“People are afraid to live in it, because the roof is not well attached, it just lies on the cement and it could fall on us,” he says. “There are a lot of problems with all the houses. So many houses are not ready. Almost none of them! If you want to live in them, you have to renovate them yourself. We’re so disappointed.”
Throughout the province complaints like that abound. That new highway? In parts it remains rubble. People are still waiting for new houses, while just-built ones have no electricity or running water.
From Jakarta, things seem positive
But seen from Jakarta, the picture is considered very bright indeed: 90 percent of the reconstruction is finished in Aceh: almost 130,000 houses have been built, 3,000 kilometers of roads, 1,500 schools.
Joachim Von Amsberg is the country director for the World Bank, which helped fund and supervise reconstruction efforts.
“It’s easy to make a big story out of the failures, but this actually is a success story. Aceh and Nias have been built back, and in some cases have been built back better,” he says.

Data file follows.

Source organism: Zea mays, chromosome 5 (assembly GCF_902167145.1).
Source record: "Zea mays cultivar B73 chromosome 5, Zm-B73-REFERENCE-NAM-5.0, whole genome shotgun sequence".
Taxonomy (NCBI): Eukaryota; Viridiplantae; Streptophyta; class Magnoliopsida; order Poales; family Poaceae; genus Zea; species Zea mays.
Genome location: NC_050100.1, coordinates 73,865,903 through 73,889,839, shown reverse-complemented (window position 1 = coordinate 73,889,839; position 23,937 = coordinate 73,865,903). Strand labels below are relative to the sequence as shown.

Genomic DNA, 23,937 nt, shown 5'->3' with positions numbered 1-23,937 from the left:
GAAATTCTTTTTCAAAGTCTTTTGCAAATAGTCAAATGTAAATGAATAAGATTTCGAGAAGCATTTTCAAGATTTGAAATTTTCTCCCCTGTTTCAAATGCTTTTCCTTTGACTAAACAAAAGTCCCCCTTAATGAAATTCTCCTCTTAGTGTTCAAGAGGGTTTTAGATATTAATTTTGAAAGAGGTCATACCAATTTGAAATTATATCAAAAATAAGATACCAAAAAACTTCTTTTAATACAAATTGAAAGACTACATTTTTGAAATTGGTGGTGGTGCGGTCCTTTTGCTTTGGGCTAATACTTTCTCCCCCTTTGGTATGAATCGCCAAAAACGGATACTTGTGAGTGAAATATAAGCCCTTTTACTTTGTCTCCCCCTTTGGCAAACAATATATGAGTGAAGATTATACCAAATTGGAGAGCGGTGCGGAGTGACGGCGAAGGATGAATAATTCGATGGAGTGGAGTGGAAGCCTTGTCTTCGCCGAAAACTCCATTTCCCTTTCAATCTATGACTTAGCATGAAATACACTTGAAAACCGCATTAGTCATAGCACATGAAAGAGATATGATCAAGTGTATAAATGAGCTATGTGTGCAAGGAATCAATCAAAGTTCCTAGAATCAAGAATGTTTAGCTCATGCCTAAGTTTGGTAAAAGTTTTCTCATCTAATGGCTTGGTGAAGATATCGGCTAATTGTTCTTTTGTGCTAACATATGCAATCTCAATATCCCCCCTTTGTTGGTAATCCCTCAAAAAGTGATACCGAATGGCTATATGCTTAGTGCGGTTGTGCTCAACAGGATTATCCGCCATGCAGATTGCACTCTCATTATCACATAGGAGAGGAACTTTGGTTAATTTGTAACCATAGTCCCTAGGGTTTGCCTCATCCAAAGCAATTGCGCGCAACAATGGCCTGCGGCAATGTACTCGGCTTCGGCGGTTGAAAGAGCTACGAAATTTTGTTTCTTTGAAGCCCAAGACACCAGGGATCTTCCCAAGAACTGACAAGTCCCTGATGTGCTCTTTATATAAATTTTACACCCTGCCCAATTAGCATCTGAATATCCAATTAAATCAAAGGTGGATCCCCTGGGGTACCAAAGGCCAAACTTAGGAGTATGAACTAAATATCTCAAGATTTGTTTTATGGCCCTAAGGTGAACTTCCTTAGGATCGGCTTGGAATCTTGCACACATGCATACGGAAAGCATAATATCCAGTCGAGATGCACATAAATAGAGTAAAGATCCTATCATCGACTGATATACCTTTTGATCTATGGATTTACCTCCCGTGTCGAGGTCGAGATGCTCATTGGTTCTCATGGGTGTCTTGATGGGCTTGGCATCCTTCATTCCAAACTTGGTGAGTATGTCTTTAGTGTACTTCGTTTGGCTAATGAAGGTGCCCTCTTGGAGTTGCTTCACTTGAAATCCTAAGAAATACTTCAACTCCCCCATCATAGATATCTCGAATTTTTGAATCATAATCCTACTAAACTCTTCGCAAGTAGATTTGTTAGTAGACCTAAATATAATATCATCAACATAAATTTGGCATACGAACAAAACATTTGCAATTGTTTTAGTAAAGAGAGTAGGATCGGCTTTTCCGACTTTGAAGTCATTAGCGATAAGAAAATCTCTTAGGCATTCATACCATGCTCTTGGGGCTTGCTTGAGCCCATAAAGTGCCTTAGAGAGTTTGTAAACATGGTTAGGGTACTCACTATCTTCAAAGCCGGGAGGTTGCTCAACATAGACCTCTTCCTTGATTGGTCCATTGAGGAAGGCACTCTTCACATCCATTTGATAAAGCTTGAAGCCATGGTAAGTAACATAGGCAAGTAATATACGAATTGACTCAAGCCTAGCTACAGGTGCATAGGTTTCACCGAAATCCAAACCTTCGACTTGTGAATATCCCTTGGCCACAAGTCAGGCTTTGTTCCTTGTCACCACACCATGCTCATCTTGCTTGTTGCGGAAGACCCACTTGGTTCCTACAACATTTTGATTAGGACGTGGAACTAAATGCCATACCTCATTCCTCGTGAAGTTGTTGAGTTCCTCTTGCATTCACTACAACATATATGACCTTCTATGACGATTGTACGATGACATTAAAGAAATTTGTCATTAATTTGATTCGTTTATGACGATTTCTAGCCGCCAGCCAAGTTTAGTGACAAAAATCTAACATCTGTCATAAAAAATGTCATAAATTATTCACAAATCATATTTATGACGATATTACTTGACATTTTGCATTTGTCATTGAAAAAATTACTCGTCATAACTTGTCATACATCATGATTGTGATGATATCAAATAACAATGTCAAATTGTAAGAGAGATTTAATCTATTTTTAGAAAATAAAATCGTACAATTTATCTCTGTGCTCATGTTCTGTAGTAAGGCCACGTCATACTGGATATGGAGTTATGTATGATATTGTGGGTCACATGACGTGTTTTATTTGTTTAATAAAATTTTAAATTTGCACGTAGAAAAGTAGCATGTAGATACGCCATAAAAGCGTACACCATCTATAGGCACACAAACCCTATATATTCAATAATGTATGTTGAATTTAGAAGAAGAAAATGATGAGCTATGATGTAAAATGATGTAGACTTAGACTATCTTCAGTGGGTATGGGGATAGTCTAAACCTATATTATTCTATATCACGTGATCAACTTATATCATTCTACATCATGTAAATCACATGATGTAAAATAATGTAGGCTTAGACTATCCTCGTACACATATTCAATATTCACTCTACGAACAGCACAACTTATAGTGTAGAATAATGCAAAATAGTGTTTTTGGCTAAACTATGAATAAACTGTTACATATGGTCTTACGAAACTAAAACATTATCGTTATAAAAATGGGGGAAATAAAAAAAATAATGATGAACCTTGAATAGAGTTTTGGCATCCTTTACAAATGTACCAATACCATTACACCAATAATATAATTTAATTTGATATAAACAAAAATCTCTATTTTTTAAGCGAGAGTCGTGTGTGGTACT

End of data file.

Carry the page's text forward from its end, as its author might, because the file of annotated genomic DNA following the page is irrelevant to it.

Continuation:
Most of the work was done by the Indonesian Bureau for the Reconstruction of Aceh, known as the BRR. On Thursday, it closes down for good.
Some criticize BRR’s work
“There is a gap of opinion about their performance between people in Aceh and those who are based in Jakarta or outside of Aceh,” Aguswandi says. “Acehnese question whether they have done enough. You had a lot of groups coming, you had a lot of funds available…. This should have put Aceh in a much better place. But in fact no. The first thing that the Acehnese worry about is “what’s going to happen after the BRR has left Aceh?”
The BRR was created for tsunami relief. It is regarded as free of corruption, making it an inspiration for much-needed bureaucratic reforms in Indonesia.
But Yusra Iwata Alsa, head of the BRR anti-corruption unit, warns that when the office closes and its mission passes to local and national agencies, Aceh might go back to old habits.
“I myself organized anti-corruption trainings in several districts and cities of Aceh,” Yusra says. “During these sessions, we taught the civil servants all the modus operandi to be put in place in order to get rid of corruption. But I’m sad about the results, because out of the dozen districts where I taught, only one showed progress.”